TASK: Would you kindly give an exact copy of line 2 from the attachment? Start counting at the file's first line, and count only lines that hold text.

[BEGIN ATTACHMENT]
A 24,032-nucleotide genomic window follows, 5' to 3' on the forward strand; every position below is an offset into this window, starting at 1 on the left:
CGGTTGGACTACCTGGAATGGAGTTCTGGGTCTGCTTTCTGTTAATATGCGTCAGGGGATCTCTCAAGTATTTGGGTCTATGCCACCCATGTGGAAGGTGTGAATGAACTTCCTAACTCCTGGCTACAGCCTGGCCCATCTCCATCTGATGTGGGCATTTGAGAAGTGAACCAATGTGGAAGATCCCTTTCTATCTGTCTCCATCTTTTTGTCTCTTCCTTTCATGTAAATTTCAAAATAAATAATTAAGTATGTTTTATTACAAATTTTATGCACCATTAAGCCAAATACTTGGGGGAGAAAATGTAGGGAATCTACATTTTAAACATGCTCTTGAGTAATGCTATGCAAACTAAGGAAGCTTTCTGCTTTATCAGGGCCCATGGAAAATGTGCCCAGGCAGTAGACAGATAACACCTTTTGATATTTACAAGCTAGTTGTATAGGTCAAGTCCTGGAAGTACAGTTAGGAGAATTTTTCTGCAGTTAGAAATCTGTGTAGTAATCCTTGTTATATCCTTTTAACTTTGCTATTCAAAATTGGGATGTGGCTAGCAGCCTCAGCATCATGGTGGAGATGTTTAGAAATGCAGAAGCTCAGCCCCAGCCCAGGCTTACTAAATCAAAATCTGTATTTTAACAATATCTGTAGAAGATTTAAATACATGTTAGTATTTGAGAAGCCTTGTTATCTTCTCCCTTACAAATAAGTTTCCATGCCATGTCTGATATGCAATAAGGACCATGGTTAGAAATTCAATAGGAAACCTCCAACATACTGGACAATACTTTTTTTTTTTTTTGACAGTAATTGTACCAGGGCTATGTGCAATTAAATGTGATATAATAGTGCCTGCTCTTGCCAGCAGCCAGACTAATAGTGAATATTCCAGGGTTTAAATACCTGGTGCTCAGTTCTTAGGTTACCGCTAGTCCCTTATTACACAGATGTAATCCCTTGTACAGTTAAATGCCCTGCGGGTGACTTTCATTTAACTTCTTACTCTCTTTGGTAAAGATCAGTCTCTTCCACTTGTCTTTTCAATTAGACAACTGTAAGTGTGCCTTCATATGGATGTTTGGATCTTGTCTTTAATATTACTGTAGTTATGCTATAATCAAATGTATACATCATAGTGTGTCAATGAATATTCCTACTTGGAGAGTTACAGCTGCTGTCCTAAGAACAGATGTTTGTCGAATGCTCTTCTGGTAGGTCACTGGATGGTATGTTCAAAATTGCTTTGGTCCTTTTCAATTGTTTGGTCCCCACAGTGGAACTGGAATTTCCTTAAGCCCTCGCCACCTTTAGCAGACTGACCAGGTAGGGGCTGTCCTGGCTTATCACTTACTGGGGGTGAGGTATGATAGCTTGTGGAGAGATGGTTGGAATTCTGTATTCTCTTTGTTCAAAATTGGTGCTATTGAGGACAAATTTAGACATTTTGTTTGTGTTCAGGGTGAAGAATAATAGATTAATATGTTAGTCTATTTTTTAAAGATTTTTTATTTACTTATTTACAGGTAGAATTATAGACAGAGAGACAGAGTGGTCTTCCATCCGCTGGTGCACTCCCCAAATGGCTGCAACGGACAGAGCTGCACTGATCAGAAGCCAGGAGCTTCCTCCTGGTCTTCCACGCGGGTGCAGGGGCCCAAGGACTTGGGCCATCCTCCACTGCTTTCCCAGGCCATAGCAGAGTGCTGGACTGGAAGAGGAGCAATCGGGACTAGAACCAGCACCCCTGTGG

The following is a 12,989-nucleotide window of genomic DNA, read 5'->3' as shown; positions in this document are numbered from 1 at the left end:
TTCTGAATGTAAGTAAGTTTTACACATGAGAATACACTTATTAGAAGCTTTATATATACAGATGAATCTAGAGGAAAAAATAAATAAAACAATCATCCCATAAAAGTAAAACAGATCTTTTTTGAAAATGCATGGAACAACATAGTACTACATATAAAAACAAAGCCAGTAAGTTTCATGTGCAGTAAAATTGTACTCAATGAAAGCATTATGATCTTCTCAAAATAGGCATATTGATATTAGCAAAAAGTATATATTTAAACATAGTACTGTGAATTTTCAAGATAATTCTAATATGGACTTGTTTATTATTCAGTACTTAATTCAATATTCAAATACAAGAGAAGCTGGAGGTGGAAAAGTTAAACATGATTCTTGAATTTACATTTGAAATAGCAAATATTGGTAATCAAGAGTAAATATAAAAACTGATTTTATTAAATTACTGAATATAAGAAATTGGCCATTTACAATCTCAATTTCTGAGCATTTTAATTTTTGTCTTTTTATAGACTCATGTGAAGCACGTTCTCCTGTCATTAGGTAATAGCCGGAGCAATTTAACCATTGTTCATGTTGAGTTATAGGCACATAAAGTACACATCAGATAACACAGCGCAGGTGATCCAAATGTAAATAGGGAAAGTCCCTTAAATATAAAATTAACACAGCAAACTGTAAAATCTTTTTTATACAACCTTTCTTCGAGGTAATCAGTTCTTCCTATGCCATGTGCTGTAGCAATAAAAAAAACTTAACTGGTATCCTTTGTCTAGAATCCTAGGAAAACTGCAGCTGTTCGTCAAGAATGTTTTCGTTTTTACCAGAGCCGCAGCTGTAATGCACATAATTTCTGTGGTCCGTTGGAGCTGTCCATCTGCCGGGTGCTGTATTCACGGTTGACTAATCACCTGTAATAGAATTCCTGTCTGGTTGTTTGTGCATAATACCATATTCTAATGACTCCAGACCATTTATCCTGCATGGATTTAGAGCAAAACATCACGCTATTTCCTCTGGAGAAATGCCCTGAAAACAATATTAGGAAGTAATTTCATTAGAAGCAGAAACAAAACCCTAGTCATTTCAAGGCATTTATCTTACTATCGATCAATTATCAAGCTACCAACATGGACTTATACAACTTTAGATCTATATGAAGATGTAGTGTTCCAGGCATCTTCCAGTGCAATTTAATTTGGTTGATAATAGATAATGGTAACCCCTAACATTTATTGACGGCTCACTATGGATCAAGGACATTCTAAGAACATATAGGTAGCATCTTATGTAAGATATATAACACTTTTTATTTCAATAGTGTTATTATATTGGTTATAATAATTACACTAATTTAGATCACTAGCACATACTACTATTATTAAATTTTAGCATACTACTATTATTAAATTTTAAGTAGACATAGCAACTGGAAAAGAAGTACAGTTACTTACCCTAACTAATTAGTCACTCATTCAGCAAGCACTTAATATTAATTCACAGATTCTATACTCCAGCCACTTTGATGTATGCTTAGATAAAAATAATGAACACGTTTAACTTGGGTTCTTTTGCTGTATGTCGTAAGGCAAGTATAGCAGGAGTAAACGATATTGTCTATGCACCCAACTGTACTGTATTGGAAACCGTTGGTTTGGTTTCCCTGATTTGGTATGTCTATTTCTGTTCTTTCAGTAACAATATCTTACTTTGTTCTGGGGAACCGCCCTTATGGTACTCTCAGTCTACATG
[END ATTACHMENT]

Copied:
CGGTTGGACTACCTGGAATGGAGTTCTGGGTCTGCTTTCTGTTAATATGCGTCAGGGGATCTCTCAAGTATTTGGGTCTATGCCACCCATGTGGAAGGTGTGAATGAACTTCCTAACTCCTGGCTACAGCCTGGCCCATCTCCATCTGATGTGGGCATTTGAGAAGTGAACCAATGTGGAAGATCCCTTTCTATCTGTCTCCATCTTTTTGTCTCTTCCTTTCATGTAAATTTCAAAATAAATAATTAAGTATGTTTTATTACAAATTTTATGCACCATTAAGCCAAATACTTGGGGGAGAAAATGTAGGGAATCTACATTTTAAACATGCTCTTGAGTAATGCTATGCAAACTAAGGAAGCTTTCTGCTTTATCAGGGCCCATGGAAAATGTGCCCAGGCAGTAGACAGATAACACCTTTTGATATTTACAAGCTAGTTGTATAGGTCAAGTCCTGGAAGTACAGTTAGGAGAATTTTTCTGCAGTTAGAAATCTGTGTAGTAATCCTTGTTATATCCTTTTAACTTTGCTATTCAAAATTGGGATGTGGCTAGCAGCCTCAGCATCATGGTGGAGATGTTTAGAAATGCAGAAGCTCAGCCCCAGCCCAGGCTTACTAAATCAAAATCTGTATTTTAACAATATCTGTAGAAGATTTAAATACATGTTAGTATTTGAGAAGCCTTGTTATCTTCTCCCTTACAAATAAGTTTCCATGCCATGTCTGATATGCAATAAGGACCATGGTTAGAAATTCAATAGGAAACCTCCAACATACTGGACAATACTTTTTTTTTTTTTTGACAGTAATTGTACCAGGGCTATGTGCAATTAAATGTGATATAATAGTGCCTGCTCTTGCCAGCAGCCAGACTAATAGTGAATATTCCAGGGTTTAAATACCTGGTGCTCAGTTCTTAGGTTACCGCTAGTCCCTTATTACACAGATGTAATCCCTTGTACAGTTAAATGCCCTGCGGGTGACTTTCATTTAACTTCTTACTCTCTTTGGTAAAGATCAGTCTCTTCCACTTGTCTTTTCAATTAGACAACTGTAAGTGTGCCTTCATATGGATGTTTGGATCTTGTCTTTAATATTACTGTAGTTATGCTATAATCAAATGTATACATCATAGTGTGTCAATGAATATTCCTACTTGGAGAGTTACAGCTGCTGTCCTAAGAACAGATGTTTGTCGAATGCTCTTCTGGTAGGTCACTGGATGGTATGTTCAAAATTGCTTTGGTCCTTTTCAATTGTTTGGTCCCCACAGTGGAACTGGAATTTCCTTAAGCCCTCGCCACCTTTAGCAGACTGACCAGGTAGGGGCTGTCCTGGCTTATCACTTACTGGGGGTGAGGTATGATAGCTTGTGGAGAGATGGTTGGAATTCTGTATTCTCTTTGTTCAAAATTGGTGCTATTGAGGACAAATTTAGACATTTTGTTTGTGTTCAGGGTGAAGAATAATAGATTAATATGTTAGTCTATTTTTTAAAGATTTTTTATTTACTTATTTACAGGTAGAATTATAGACAGAGAGACAGAGTGGTCTTCCATCCGCTGGTGCACTCCCCAAATGGCTGCAACGGACAGAGCTGCACTGATCAGAAGCCAGGAGCTTCCTCCTGGTCTTCCACGCGGGTGCAGGGGCCCAAGGACTTGGGCCATCCTCCACTGCTTTCCCAGGCCATAGCAGAGTGCTGGACTGGAAGAGGAGCAATCGGGACTAGAACCAGCACCCCTGTGG